Pillar 1: What’s the purpose of the run?
Pillar 2: How long will it take me to recover?
Pillar 3: Is what I’m doing helping me achieve my long-term goal?
In 2019, it’s pretty common knowledge that the more miles we are able to invest in our running, the better we might be. But is that always the case?
The more running we do, week after week without getting injured and missing time, the faster and fitter we should be. If we were to run 25 miles in a week, we would be fitter than if we ran 10 miles per week. If I can easily sustain a run at 9-minute pace, I would be fitter than if I could only hold an 11 minute pace.
If we know all of this and we believe it to be true, then…
What’s the Purpose of a Training Run?
We can almost all agree that the bigger the base we build (the more miles we safely and smartly put into our legs) the fitter we can get. But after a while, without any stimulus (increased pace) our fitness will plateau. So how do we combat getting stuck at the same fitness level?
We add in workouts – tempo runs, intervals (both endurance and speed), and incorporate long runs into our routine.
There are 3 main goals of any workout that we attempt: they are Purpose, Effect, and Path. Below, I’ll explain what each means and give practical examples for them.
What is the purpose of each particular workout? What is the purpose of a 13 mile long run vs a 6-mile basic run? Why does coach have me run repeat 800s with short rest and then a few weeks later repeat 1000s with lots of rest?
There are four main reasons for prescribing a particular workout: to work on endurance, stamina, speed, or sprinting.
Based on your (running) history, race plans and goals, current fitness and time of year, will determine what workout you can and should be doing. Focusing on a marathon? Your best bet is a threshold workout which works both endurance and stamina. Trying to run a fast 10k? You’ll focus on the endurance and stamina while touching on the speed training. Working on being a great 2 miler? You’ll need a combination of all four components. Depending on where you are in the training cycle will depend on what you should do.
How long will it take for me to recover from the workout?
When you factor in the effect of the workout, that will determine when your next workout should be. If you know speed work trashes your body, you’ll know to give yourself another day before you jump back on the track for another hard workout. As you can tell (by trial or error, or any other way), the faster you run, the longer you’ll need before your next hard workout. Some workouts are designed to tax your lungs and not your legs – these workouts are typically for fine-tuning or tapering near the end of your racing cycle.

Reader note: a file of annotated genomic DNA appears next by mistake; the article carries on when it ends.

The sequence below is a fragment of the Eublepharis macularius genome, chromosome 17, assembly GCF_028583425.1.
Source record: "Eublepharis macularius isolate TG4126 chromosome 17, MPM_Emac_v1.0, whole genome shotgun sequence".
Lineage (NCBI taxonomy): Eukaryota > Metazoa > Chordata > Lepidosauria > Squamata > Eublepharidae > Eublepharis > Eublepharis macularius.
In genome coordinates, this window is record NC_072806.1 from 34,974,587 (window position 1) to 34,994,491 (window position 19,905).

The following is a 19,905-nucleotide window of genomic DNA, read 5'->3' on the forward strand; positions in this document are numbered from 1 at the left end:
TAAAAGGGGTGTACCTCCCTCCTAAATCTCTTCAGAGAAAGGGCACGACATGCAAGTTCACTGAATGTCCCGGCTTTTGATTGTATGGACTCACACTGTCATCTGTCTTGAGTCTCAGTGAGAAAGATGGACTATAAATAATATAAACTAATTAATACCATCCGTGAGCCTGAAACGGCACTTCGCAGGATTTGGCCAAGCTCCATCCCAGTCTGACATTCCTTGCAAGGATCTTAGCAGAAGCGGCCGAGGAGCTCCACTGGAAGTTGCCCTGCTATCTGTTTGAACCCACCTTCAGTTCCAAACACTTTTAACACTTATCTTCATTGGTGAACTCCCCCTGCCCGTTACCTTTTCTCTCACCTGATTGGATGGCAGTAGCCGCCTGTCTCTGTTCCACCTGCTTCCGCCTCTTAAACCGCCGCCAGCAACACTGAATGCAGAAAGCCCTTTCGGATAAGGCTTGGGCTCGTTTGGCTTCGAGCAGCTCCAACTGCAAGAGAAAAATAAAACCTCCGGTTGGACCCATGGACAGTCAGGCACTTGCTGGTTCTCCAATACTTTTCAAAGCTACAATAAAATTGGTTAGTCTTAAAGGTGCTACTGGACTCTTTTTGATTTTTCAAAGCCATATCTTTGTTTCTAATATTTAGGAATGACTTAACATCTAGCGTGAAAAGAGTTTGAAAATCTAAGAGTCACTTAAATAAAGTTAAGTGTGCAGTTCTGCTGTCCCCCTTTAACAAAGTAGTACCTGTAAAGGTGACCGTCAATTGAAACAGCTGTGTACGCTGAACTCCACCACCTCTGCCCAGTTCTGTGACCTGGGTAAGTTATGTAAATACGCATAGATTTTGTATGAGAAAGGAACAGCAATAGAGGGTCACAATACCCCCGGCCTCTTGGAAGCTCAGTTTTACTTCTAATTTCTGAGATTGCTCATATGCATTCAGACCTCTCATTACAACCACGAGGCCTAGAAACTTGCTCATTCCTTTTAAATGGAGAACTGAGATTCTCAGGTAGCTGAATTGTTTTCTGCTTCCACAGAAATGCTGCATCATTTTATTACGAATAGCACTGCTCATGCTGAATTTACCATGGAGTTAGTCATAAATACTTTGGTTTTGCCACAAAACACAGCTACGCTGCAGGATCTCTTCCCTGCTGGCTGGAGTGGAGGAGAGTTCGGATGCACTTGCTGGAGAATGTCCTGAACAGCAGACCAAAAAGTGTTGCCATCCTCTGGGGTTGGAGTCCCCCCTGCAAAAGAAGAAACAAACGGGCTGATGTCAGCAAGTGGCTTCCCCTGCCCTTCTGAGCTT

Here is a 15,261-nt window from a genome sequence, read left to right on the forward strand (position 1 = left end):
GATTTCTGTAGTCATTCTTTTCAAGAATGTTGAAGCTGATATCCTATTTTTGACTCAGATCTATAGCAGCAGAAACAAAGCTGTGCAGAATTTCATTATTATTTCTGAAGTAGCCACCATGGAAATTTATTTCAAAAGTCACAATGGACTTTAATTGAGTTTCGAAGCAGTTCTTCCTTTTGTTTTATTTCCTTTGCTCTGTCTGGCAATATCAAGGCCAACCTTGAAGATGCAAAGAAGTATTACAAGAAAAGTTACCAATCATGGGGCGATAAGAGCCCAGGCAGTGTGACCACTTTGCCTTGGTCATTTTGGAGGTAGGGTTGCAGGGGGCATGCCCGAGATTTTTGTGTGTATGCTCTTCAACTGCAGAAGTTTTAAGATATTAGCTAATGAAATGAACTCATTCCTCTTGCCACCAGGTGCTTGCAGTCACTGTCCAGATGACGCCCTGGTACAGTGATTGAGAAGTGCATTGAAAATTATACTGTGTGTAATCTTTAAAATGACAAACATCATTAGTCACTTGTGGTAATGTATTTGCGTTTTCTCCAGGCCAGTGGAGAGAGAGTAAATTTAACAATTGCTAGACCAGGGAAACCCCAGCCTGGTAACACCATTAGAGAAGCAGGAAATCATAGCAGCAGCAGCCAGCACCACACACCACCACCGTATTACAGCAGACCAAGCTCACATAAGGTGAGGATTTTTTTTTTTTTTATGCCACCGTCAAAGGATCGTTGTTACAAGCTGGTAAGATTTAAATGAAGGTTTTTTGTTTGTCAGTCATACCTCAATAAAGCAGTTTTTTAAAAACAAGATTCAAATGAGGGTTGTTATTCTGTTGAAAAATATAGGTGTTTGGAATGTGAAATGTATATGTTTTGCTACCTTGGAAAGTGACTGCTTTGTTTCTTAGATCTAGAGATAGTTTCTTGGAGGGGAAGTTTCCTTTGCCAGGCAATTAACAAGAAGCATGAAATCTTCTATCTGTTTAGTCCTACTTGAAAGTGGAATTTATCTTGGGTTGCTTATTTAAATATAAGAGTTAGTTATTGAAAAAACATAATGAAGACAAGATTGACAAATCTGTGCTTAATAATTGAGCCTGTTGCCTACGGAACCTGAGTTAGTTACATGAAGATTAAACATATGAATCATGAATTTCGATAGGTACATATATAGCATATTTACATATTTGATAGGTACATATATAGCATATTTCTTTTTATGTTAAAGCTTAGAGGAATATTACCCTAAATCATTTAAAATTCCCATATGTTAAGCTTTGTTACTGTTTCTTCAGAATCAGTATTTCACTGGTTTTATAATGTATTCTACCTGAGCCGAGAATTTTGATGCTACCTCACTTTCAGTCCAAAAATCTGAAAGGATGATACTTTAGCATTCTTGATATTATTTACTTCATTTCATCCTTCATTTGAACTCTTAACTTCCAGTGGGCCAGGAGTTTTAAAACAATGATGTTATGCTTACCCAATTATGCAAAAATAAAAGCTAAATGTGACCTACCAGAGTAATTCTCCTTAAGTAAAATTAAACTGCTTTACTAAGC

Other workouts are designed to build your aerobic capacity. These workouts should have plenty of volume with a relatively short recovery. An example of a workout for a marathoner with a proper build up would be 2 x 5k @ marathon pace with 5 minutes rest or 6-10 mile tempo run. These workouts are simple examples of ways to build aerobic capacity – the ability to carry oxygen and deal with the effects of lactic acid.
Is what I’m doing working towards my ultimate goal?
If you’re doing a workout or a run and you have no idea why, it’s important that you take a step back and figure out why you’re doing it. If you are coached by someone, you should communicate with him/her to find out why this workout will lead you to your peak race. Does repeat 200s in March sound silly for someone who is racing a 5k in June? Possibly. But if there’s a plan in place and the coach is planning for the entire season, you should be OK.
Generally speaking, one poor workout won’t be the make or break your season anyway. To really see benefits/disaster, you should look for patterns of consistency/inconsistencies. PR’s (personal records) usually come after periods of solid and consistent training. Failed races typically come when training is erratic or sporadic. You should know where you fall on that spectrum.
Take these 3 factors into consideration when you plan your training. If you have a coach, be sure to recognize what the workout is doing for you, how it relates to the overall plan, and how long it takes you before you feel ready for the next hard effort.
Below is a link discussing some of the ideas I discussed above.
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Marc is a USATF Track and Field & Dr. Jack Daniels VDOT O2 certified running coach. I have more than 19 years of experience running and more than 10 years of experience coaching runners. Click for more information!
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